What’s Nu? January 2017 | Wisconsin Jewish Chronicle

What’s Nu? January 2017

New vice president of development at Jewish Family Services

MILWAUKEE – Donna Triplett is the new vice president of development and communications at Jewish Family Services.

She is the chief strategist for all fund development, marketing and communication activities to support Jewish Family Services’ mission of providing accessible behavioral health services, exceptional needs case management, affordable housing and other support services to individuals and families in the greater Milwaukee area.

She has been a certified fundraising executive since 2008 and has raised millions of dollars to support nonprofit organizations over the past 16 years. She has nearly 30 years of career experience in the nonprofit sector, including work in healthcare, disability support services, case management, guardianship, crisis intervention, HUD subsidized housing, advocacy and youth mentoring.

Triplett is a Milwaukee native and earned a bachelor of arts degree in criminology and law studies from Marquette University.

Scholarships for camp, college and Israel programs

MILWAUKEE – The Milwaukee Jewish Federation has several grant and scholarship opportunities:

  • One Happy Camper provides grants up to $1,000 for first-time campers at Jewish overnight camps.
  • Scholarships available for Jewish overnight camps and summer Israel programs for young people.
  • Semester or year in Israel for greater Milwaukee residents ages 18-29 from the Sarah B. and Louis M. Kesselman Israel Program Scholarship Fund.
  • Hecht Family Memorial College Scholarship Fund to outstanding Jewish high school seniors to help fund the college freshman year.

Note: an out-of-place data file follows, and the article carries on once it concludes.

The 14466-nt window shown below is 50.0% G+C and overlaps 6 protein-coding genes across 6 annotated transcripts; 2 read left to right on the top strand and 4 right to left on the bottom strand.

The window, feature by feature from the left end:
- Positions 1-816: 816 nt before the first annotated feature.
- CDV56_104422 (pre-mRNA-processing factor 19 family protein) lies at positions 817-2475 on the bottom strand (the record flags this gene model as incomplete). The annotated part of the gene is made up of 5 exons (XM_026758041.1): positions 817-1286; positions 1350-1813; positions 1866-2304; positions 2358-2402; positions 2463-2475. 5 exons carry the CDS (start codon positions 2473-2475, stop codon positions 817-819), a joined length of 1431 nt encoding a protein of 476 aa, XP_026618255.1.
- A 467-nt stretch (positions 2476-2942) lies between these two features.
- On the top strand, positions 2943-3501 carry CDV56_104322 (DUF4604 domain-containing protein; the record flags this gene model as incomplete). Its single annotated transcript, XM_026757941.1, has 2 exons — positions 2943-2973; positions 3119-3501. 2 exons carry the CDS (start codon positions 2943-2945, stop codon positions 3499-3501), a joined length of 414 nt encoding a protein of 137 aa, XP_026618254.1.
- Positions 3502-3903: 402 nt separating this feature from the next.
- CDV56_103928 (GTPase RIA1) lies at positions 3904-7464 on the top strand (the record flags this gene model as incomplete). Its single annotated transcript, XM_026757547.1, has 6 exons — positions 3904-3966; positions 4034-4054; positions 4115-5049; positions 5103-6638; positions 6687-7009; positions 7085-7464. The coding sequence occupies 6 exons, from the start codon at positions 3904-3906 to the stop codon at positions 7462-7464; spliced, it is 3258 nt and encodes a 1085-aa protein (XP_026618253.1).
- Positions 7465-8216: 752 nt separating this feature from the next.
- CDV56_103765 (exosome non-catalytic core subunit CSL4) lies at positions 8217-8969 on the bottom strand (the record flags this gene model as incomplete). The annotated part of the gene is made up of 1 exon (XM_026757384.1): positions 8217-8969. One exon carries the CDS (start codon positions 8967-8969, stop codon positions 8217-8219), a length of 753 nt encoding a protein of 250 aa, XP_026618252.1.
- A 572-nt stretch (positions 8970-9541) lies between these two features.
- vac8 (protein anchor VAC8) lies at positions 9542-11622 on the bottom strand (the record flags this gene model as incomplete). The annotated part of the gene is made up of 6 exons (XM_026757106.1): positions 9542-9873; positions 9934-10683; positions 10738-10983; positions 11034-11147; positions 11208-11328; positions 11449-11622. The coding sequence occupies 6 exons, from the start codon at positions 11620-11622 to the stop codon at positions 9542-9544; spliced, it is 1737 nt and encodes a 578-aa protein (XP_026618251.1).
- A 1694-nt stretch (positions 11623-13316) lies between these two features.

Learn more at MilwaukeeJewish.org/Scholarships.

Nominate a Jewish educator

MILWAUKEE – The Coalition for Jewish Learning of the Milwaukee Jewish Federation encourages the community to submit nominations by Jan. 9, 2017 for:

Fill out nomination forms at MilwaukeeJewish.org/CJL or contact Tziporah Altman-Shafer at TziporahA@MilwaukeeJewish.org or call 414-963-2718. Award winners will be recognized at the annual Salute to Jewish Educators on Feb. 26, 2017.

Wisconsin author releases Holocaust book

SHOREWOOD – Milwaukee-area resident David Weiss has published his fourth book, “Holocaust Underground,” a transcript of interviews with his grandparents in Shorewood.

“My grandparents Tibor and Sarlota Weiss met while hiding during the Holocaust. It was not, however, a story book romance,” Weiss said in a news release. “Both survivors had already weathered over four years of torture and seen their loved ones deported to certain death. Their prospects for survival were slim and getting more and more narrow every day. But their will to ‘survive and then thrive’ could not be extinguished.”

They were resilient, lucky, resourceful and determined, he said. Finally, they were liberated and allowed to leave the 8’ x 8’ cellar closet of the German doctor who hid them.

Weiss is a former elementary school teacher who now teaches at the college level.

Published by Holocaust Legacy Books and Expert Promotions LLC, the book is available at HolocaustLegacyBooks.com and Amazon.com.

Jewish life classes in Waukesha